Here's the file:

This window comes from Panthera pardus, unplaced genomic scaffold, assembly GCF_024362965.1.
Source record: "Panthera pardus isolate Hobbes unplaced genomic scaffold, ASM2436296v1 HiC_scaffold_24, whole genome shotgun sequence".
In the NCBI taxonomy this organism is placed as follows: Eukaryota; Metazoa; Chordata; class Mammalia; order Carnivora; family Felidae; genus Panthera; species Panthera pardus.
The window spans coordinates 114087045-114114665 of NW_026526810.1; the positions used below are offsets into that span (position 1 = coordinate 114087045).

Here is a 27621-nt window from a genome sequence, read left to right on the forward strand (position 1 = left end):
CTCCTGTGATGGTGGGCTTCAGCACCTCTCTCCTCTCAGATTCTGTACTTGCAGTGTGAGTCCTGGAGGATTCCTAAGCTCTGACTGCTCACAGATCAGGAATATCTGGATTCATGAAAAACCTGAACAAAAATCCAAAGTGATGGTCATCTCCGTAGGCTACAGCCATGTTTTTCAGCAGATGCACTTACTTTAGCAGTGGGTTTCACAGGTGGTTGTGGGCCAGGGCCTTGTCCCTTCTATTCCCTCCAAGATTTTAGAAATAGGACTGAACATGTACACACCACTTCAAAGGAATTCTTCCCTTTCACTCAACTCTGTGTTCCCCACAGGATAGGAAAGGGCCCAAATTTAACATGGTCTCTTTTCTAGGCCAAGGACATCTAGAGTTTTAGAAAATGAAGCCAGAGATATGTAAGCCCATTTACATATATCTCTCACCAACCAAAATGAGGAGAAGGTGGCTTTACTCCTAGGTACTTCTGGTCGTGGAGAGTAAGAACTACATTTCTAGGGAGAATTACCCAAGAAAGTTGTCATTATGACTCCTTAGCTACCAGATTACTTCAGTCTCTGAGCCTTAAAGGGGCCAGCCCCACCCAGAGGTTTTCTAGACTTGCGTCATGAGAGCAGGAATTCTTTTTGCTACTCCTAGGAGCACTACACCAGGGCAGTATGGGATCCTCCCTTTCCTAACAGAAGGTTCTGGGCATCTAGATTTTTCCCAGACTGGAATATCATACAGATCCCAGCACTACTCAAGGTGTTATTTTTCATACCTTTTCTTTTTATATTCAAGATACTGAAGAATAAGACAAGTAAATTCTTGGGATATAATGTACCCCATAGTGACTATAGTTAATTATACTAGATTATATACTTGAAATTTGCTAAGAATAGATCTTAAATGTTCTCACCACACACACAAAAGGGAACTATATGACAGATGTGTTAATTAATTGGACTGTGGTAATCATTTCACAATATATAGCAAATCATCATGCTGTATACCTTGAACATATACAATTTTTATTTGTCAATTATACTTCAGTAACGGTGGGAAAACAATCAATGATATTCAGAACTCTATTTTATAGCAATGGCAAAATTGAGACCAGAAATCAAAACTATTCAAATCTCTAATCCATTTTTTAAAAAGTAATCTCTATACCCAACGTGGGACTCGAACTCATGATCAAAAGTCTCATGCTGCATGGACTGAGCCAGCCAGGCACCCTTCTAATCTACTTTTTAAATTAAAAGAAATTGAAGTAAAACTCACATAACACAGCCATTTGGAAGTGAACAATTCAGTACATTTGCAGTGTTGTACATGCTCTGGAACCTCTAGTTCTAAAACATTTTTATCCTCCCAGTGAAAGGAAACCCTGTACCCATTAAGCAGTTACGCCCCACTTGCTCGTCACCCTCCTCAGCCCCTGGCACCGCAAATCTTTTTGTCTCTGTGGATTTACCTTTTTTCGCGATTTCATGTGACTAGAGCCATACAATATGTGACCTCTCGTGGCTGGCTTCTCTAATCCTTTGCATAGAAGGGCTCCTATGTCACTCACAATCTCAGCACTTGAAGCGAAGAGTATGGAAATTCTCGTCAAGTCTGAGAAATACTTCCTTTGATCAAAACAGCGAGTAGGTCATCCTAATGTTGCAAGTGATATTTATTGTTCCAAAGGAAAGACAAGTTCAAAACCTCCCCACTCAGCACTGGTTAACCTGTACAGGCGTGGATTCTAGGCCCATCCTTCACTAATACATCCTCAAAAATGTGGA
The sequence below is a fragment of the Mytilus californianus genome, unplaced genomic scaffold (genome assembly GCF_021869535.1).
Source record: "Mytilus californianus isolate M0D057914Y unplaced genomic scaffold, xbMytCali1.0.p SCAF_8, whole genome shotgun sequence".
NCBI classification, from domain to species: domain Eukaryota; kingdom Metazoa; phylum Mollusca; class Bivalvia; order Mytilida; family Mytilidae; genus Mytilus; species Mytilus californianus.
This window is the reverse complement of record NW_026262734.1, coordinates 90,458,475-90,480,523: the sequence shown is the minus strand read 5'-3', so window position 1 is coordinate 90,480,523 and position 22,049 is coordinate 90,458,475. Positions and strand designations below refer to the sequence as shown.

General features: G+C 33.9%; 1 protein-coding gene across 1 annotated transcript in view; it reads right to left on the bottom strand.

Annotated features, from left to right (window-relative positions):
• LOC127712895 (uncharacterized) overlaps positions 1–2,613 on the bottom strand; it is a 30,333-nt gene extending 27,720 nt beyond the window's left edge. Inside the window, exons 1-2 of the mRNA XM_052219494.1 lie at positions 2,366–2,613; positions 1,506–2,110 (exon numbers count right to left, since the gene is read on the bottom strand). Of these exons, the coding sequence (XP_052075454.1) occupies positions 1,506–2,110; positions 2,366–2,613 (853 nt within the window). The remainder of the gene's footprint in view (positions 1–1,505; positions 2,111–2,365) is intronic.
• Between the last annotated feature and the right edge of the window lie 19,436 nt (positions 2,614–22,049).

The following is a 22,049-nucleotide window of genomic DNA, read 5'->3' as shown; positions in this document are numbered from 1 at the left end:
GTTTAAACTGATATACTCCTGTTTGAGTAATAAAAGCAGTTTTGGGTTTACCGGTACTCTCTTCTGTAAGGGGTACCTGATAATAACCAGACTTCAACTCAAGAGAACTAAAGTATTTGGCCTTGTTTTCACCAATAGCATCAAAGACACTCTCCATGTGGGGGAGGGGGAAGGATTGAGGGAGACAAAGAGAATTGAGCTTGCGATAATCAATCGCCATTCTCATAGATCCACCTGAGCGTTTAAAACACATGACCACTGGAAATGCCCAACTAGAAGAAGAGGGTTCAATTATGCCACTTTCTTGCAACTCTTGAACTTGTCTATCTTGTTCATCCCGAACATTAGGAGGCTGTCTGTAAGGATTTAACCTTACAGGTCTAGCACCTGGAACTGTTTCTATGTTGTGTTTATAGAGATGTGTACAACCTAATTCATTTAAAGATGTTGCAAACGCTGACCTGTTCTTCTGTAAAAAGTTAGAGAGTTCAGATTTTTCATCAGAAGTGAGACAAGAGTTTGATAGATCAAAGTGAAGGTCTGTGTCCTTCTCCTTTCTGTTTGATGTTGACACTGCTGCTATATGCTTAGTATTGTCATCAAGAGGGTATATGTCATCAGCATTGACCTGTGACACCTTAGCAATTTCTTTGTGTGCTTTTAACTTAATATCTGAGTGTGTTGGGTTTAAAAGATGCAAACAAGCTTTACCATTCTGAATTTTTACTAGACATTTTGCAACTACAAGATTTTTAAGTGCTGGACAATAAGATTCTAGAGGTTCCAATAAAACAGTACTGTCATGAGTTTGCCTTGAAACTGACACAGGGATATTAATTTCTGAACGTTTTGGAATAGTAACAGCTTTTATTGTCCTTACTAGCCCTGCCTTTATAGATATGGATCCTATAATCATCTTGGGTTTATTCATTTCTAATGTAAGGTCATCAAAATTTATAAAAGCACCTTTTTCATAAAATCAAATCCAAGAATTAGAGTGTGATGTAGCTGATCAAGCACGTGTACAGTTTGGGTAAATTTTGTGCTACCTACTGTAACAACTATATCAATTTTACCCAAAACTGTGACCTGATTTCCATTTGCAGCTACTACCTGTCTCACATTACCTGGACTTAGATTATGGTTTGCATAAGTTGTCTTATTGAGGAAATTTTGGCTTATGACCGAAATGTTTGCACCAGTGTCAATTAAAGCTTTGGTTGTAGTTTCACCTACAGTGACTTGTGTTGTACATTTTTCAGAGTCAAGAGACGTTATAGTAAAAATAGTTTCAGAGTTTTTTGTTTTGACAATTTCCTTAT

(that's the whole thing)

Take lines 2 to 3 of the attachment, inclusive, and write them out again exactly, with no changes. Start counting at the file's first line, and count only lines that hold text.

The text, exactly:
Source record: "Panthera pardus isolate Hobbes unplaced genomic scaffold, ASM2436296v1 HiC_scaffold_24, whole genome shotgun sequence".
In the NCBI taxonomy this organism is placed as follows: Eukaryota; Metazoa; Chordata; class Mammalia; order Carnivora; family Felidae; genus Panthera; species Panthera pardus.